Indian-American researchers at Facebook AI have developed a system that enables a machine to generate a dance, creating original, creative dance routines for any music that you feed it.
The Artificial Intelligence (AI) system uses finely tuned search procedures to stay synchronized and surprising, the two main criteria of a creative dance.
The system co-created by research scientist Devi Parikh analyzes a music track from nearly any genre and, just moments later, cooks up some synchronized moves.
The system’s code, which is now available for download, works by detecting similarities in a song at two different points in time and then searches for similar patterns in dance move sequences.
Since the system’s only computational constraint is ensuring that its movements synchronize with the music, “it is able to generate novel dance routines, which human judges have evaluated as highly creative in comparison to other generated dances,” Facebook said.
“The AI generates new sequences of movements that might not have come naturally to people,” Parikh said.
“It adds a layer of creativity, because you can visualize a dance in a different form.”
The lead researcher behind the system, Purva Tendulkar, who works at Georgia Tech, is keen to emphasize that dancing AI is about assisting the creative process, not taking control of it.
“Our dancing agents are meant to augment, not replace, human creations by combining the best of what people and machines each excel at.”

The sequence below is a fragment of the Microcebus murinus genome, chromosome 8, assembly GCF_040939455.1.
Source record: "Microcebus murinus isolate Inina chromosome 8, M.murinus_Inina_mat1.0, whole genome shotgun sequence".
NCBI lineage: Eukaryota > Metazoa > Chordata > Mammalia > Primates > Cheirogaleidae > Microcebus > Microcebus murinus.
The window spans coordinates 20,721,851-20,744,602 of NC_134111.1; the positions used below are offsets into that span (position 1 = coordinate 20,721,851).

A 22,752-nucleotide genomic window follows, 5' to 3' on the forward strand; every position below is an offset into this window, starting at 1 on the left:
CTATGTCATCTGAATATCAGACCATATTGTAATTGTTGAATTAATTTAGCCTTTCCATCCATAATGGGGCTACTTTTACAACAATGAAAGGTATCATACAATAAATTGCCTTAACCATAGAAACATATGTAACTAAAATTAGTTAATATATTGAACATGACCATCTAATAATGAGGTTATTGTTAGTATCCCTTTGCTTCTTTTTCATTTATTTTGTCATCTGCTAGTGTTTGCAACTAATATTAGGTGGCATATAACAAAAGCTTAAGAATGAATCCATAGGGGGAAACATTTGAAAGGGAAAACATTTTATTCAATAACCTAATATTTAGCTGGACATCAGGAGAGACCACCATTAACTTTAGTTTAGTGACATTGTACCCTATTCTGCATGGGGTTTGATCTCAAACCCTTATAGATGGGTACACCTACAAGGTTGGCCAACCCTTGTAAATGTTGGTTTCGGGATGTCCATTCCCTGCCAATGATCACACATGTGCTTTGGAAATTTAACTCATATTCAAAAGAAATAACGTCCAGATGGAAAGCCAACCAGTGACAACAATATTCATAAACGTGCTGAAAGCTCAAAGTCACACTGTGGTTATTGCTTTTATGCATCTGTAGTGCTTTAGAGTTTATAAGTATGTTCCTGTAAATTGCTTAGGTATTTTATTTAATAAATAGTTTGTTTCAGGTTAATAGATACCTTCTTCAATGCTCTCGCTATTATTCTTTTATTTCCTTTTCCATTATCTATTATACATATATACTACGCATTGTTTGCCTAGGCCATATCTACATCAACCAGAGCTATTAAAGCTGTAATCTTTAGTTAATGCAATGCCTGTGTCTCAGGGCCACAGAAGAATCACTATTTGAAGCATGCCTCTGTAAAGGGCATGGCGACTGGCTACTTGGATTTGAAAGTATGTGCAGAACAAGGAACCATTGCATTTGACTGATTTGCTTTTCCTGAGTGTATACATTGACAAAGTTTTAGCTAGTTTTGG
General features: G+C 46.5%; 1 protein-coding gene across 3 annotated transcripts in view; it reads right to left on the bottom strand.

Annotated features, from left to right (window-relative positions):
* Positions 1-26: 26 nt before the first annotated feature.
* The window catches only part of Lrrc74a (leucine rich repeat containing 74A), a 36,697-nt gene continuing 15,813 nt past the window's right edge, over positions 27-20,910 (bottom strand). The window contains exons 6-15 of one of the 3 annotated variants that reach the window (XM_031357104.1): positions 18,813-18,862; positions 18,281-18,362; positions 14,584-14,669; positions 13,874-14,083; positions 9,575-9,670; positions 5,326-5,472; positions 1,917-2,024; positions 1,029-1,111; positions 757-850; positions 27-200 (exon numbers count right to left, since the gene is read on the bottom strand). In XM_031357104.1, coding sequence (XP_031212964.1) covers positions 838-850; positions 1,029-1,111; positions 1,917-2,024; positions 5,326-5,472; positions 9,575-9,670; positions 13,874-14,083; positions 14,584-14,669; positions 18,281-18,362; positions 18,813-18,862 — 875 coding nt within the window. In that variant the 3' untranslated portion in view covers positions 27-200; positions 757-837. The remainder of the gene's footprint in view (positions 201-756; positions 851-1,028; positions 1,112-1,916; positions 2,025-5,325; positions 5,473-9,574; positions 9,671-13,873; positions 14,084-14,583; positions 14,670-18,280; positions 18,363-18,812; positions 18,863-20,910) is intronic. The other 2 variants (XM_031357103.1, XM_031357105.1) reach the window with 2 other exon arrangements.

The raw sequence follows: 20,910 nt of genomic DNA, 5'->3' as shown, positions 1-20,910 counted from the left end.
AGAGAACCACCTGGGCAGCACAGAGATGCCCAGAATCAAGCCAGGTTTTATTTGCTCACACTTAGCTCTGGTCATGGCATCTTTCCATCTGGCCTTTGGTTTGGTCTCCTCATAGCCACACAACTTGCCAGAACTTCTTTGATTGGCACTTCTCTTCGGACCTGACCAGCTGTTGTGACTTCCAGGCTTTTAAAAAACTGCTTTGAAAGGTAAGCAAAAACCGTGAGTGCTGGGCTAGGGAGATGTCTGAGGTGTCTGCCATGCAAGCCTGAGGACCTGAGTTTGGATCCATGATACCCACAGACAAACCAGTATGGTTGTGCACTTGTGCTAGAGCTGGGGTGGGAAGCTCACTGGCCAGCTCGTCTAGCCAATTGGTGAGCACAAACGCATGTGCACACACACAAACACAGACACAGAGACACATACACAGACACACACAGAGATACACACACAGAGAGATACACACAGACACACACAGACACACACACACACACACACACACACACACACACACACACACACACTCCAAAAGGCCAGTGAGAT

Parikh and Tendulkar said the system could someday provide inspiration and creative insights for dancers and choreographers, whether they are amateurs busting some moves in front of the bathroom mirror, or dance industry professionals looking for a new take on a classical ballet production.
In the longer run, dancing AI might have potential in video games or fitness apps where people imitate the movements of an avatar.
Parikh said that her system is different from traditional dancing AI because it doesn’t learn from humans and then mimic them.
“It generates completely original moves to any music,” she said in a statement.
The Facebook researchers use a range of dancing agents, including pulsating discs, deforming geometric shapes and humanoid stick figures.
“The same dance visualized with different patterns or other agents affects the way people perceive the movement and the creative value they draw out of it,” Tendulkar added.
Parikh’s system is still in the early days of development, but dancing AI that can invent real-time moves in a Zumba class may not be too far off.
Parikh is working on more than dancing AI.
She has built creative AI systems that generate visual artifacts or motifs for people who are keeping journals or diaries, which allows them to record their feelings in abstract as well as concrete ways.
Parikh has also developed an unsupervised approach to creating typography that can doodle themes and words, as well as a different system for neuro-symbolic generative art, Facebook said.